PUNISHMENT FOR PERSONATION FOR ACQUISITION ETC OF SECURITIES (SECTION 38):

Any person who—

(a) makes or abets making of an application in a fictitious name to a company for acquiring, or subscribing for, its securities; or

(b) makes or abets making of multiple applications to a company in different names or in different combinations of his name or surname for acquiring or subscribing for its securities; or

(c) otherwise induces directly or indirectly a company to allot, or register any transfer of, securities to him, or to any other person in a fictitious name,

shall be liable for action under section 447 i.e. fraud.

This provision shall be prominently reproduced in every prospectus issued by a company and in every form of application for securities.

Where a person has been convicted under this section, the Court may also order disgorgement of gain, if any, made by, and seizure and disposal of the securities in possession of, such person.

The amount received through disgorgement or disposal of securities under subsection (3) shall be credited to the Investor Education and Protection Fund.

OTHER PENAL PROVISIONS OF CHAPTER III:

If a company makes any default in complying with the provisions of section 33, it shall be liable to a penalty of fifty thousand rupees for each default.

In case of any default under sub-section (3) or sub-section (4) of 39, the company and its officer who is in default shall be liable to a penalty, for each default, of one thousand rupees for each day during which such default continues or one lakh rupees, whichever is less.

If a default is made in complying with the provisions of section 40, the company shall be punishable with a fine which shall not be less than five lakh rupees but which may extend to fifty lakh rupees and every officer of the company who is in default shall be punishable with imprisonment for a term which may extend to one year or with fine which shall not be less than fifty thousand rupees but which may extend to three lakh rupees, or with both.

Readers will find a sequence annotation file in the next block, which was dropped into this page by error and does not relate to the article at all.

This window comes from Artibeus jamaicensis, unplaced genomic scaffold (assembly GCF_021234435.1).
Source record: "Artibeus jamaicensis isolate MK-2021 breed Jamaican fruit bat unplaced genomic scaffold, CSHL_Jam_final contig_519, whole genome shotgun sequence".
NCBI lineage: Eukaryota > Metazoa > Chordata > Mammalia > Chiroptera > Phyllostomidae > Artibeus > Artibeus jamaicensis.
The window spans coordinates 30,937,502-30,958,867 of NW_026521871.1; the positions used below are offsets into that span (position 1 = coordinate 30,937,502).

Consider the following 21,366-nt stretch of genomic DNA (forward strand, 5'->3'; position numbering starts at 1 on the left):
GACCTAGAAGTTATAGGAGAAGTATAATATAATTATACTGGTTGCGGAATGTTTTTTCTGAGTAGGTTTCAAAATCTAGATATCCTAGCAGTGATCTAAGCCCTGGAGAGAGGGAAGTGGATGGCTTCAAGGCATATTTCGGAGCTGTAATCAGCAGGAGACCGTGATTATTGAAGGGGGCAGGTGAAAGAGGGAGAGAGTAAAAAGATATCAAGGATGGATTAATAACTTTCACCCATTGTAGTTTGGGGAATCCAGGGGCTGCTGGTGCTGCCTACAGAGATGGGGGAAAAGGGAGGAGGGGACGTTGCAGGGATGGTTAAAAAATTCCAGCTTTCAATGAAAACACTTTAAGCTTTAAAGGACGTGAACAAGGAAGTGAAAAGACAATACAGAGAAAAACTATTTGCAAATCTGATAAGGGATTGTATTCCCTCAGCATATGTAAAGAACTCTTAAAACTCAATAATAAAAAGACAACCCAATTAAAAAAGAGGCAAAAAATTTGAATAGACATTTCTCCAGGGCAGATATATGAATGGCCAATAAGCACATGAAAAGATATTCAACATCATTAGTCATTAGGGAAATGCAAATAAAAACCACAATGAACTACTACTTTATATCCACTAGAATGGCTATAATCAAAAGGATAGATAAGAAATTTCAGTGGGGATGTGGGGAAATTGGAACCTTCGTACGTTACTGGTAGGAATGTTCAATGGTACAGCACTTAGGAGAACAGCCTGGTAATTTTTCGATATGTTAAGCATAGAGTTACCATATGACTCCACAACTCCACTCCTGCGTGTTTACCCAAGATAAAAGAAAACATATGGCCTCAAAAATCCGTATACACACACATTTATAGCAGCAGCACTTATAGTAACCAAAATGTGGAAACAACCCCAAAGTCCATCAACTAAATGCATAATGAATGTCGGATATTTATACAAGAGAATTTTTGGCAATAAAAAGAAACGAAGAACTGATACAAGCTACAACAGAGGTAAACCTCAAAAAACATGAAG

If a company makes an offer or accepts monies in contravention of section 42, the company, its promoters and directors shall be liable for a penalty which may extend to the amount involved in the offer or invitation or two crore rupees, whichever is higher, and the company shall also refund all monies to subscribers within a period of thirty days of the order imposing the penalty.

These are cautions under Chapter III of the Companies Act, 2013

Please note: I welcome your comments and feedback. This blog post is not a professional advice. Readers may share this post on social media by using buttons given here.

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2 responses to “MAJOR CAUTIONS UNDER PUBLIC OFFER (COMPANIES ACT, 2013)

  1. if the prospectus was based on an expert’s work and the company didn’t have any idea of the misstatement about the prospectus, who shall be liable to the suffering party who suffered believing on the misstated prospectus if the expert is himself bankrupt or insolvent

    Like

    • If company have “no idea” it should be punished first.
      Expert will work on information made available by the the company. Expert shall be liable for statement made by him by his own.
      “guilty mind” is fundamental for criminal justice.

      Like